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February 01, 1963 - Image 8

Resource type:
Text
Publication:
The Michigan Daily, 1963-02-01

Disclaimer: Computer generated plain text may have errors. Read more about this.

THE MICHIGAN DAILY F

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Layoff Hurts Shooting Eye as 'M' Loses Fou

By DAVE GOOD

Michigan's cagers made a one-
for-one swap with the trainer's
table Wednesday night and went
away looking as if they had lost
their best friend.
They nearly did. Sophomore
center Bill Buntin, the team's lead-
ing scorer and rebounder, wrench-
ed his right knee in a collision
under the basket in an 83-70 loss
to Detroit and missed practice yes-
terday.
Buntin was in.good spirits after
the game, however, and hoped to
be ready to face Michigan State
in a regionally televised game from
East Lansing at 4:30 p.m. tomor-
row.
Losing Streak
Coach Dave Strack's Wolverines,
looking heavy-legged after a week's
layoff at the semester break, shot
a wretched 28 per cent against
Detroit and dropped their third
straight game and their fourth in
fourteen starts. The Titans are
9-9.
Strack had no sooner pronounc-
ed ailing forward John Harris fit
to start his first game in more
than a month than Buntin replac-
ed him on the injured list.
Old Springs Back
Playing with his left ankle taped
lightly, Harris jumped well enough
to lead both teams with 17 re-
bounds, including 12 in the second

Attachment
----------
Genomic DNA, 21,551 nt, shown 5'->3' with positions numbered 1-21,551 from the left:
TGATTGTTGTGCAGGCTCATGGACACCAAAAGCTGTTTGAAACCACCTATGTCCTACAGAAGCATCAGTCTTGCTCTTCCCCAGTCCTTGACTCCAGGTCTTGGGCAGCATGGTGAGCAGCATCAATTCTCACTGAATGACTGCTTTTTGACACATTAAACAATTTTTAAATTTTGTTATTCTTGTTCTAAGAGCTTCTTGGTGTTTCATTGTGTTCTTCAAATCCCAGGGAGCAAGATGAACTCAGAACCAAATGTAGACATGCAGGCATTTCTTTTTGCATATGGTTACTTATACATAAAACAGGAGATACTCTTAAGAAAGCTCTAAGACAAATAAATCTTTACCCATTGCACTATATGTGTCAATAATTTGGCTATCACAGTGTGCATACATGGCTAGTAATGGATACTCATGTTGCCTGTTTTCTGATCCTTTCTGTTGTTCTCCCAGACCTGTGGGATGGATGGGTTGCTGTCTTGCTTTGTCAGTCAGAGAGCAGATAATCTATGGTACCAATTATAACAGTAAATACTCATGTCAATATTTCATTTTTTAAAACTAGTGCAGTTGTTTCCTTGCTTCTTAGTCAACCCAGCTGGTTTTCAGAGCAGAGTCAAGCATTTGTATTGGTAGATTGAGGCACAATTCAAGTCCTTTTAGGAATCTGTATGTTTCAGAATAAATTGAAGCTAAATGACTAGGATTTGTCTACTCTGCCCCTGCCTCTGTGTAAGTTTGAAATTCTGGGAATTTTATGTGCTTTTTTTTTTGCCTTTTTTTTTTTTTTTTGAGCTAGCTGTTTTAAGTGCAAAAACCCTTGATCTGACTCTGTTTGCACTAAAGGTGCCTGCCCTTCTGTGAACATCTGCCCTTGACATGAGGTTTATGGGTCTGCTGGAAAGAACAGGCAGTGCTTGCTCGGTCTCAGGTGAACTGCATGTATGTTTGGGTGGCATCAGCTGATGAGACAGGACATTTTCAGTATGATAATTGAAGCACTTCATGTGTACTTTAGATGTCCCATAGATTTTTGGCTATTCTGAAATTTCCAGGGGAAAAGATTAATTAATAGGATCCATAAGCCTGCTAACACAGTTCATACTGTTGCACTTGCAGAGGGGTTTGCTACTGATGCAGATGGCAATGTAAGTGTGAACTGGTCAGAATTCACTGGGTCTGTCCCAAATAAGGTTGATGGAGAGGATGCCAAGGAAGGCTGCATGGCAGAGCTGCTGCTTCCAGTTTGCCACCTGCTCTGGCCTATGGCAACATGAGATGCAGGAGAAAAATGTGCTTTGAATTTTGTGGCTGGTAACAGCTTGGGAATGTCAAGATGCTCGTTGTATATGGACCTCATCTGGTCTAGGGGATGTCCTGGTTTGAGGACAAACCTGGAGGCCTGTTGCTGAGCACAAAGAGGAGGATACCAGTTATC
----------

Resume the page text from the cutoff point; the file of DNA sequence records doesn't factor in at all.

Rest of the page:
half. His 15 points tied him with
guard Bob Cantrell in the runner-
up spot for Michigan..

Buntin led Michigan with 16
points despite being boxed repeat-
edly away from the basket by De-
troit's 6'5" junior forward-center
Dick Dzik, and whoever else hap-
pened to be nearby.
Dzik, one of only four upper-
classmen on the Titans' 15-man
squad, led both teams with 23
points, hitting on 9 of 16 attempts
from the floor. He also outre-
bound the 6'7", 232-lb. Buntin, 13-
12.

Gets Clobbered
With Michigan down, 69-60, and
7:15 left in the game, Buntin hook-
ed short and then collided with
Harris, who was shoved in aI
scramble under the basket. Buntin
crumpled to the floor as Detroit
cleared the boards and raced the,
ball downcourt.
While Detroit co-captain Harri-
son Munson was netting a jump
shot, his only points of the game,
Michigan trainer Jim Hunt jump-
ed off the bench to check Buntin,
lying motionless at the other end
of the court.
Buntin limped off the floor aft-
er several minutes and took Michi-
gan's chances with him. Detroit'
went into a semi-stall and never
was in trouble afterward.{
Come Close Once
Minutes before Buntin went off,
Michigan had gathered itself for'
its only challenge of the game,
closing a 16-point gap to one
point, 59-58, on a jump shot by
Harris with 9:5 Sleft.
The major impetus was a three-
minute spurt during which the
Wolverines outscored the Titans,
12-0, with help from Buntin, Can-
trell and Harris.
Detroit quickly regained its
poise, however, and boosted its
lead back up to the same 13-point
margin it held almost from the